By Estelle Shirbon
LONDON (Reuters) – Prosecutors on Wednesday announced criminal charges against six people including ex-police chiefs over the 1989 Hillsborough soccer stadium crush in which 96 fans died, Britain’s worst sporting disaster.
The charges related to the deaths and also to an alleged subsequent cover-up by police of their own catastrophic mistakes.
The victims, all Liverpool supporters, died in an overcrowded, fenced-in enclosure at the Hillsborough stadium in Sheffield, northern England, during an FA Cup semi-final between Liverpool and Nottingham Forest.
Police at first blamed the tragedy on drunken fans, an explanation that was always rejected by survivors, relatives of the victims and the wider Liverpool community. Families spent decades campaigning for justice for the 96.
“It’s about all of these families, 28 years we’ve had of torture really. It’s been hell on earth,” said Margaret Aspinall, a leader of the families’ campaign group, whose 18-year-old son James was among the dead.
“This is definitely the start of the end,” she told reporters after the charging decision was announced.
“We all need peace from Hillsborough, but we can never have peace until we’ve got truth, justice, accountability.”
Sue Hemming, head of the special crime and counter-terrorism division at the Crown Prosecution Service, said there was sufficient evidence to charge six men with criminal offences.
The most high-profile among them is former police chief superintendent David Duckenfield, who was in charge of police operations at Hillsborough on the fateful day. He was charged with manslaughter by gross negligence of 95 men, women and children.
“We will allege that David Duckenfield’s failures to discharge his personal responsibility were extraordinarily bad and contributed substantially to the deaths of each of those 96 people who so tragically and unnecessarily lost their lives,” said Hemming.
Duckenfield was not charged over the death of the 96th casualty, Tony Bland, who died aged 22 from brain damage sustained at Hillsborough four years after the disaster, because of legal time limits that were in force at the time.
CHANGES TO WITNESS STATEMENTS
Relatives of the victims, who were told of the decision in private shortly before it was made public, embraced outside the building where they were briefed in Warrington, northern England.
Barry Devonside, who survived the stadium crush but lost his 18-year-old son Christopher, pumped his fist as he emerged from the building. He was visibly emotional as he told reporters how he had felt going into the briefing.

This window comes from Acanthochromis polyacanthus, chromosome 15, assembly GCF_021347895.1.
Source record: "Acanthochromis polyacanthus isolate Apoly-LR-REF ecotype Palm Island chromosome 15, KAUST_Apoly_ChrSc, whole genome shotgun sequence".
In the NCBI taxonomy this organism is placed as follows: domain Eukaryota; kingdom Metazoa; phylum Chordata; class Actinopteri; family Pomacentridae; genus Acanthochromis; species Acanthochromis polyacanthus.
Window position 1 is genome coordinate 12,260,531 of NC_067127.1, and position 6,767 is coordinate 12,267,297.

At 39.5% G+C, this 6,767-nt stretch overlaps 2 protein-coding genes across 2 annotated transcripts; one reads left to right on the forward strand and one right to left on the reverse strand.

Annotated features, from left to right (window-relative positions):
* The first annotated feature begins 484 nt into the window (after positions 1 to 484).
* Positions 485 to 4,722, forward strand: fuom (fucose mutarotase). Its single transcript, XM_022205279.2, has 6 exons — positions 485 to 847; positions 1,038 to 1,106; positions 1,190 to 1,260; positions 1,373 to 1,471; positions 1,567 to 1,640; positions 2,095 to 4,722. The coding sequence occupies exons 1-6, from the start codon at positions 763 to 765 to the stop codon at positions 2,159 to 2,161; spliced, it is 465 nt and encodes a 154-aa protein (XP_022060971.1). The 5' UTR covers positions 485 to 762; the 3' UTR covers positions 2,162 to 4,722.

“I was frightened, absolutely frightened that we were going to be let down again. It’s so very hard to fight for justice over the period of time that the families have had to fight,” he said.
“And we’ve been smacked in the face on a number of occasions,” he said, referring to a series of flawed investigations in the past.
Among the other defendants was Norman Bettison, a former police chief constable, who was charged with four offences of misconduct in public office. Those related to his alleged lies about his involvement in the aftermath of the disaster and the culpability of fans.
Two other ex-police chiefs, Donald Denton and Alan Foster, were charged with perverting the course of justice over alleged changes they made to witness statements used during the original investigation and inquest into the Hillsborough deaths.
A lawyer who acted for police, Peter Metcalf, was also charged with perverting the course of justice over similar allegations.
Graham Mackrell, who was Sheffield Wednesday Football Club’s company secretary and safety officer at the time of the disaster, was charged with contravening safety rules and failing to take reasonable care for the health and safety of others.
The defendants other than Duckenfield will appear at Warrington Magistrates’ Court on August 9 for a first hearing in their prosecution.
Duckenfield is in a different situation because he was privately prosecuted in 1999, following which a senior judge imposed a stay. Prosecutors will need to apply to a High Court judge to lift the stay and order that the public prosecution go forward.
(Additional reporting by Andy Yates in Warrington, England and Kate Holton in London; editing by Guy Faulconbridge and Angus MacSwan)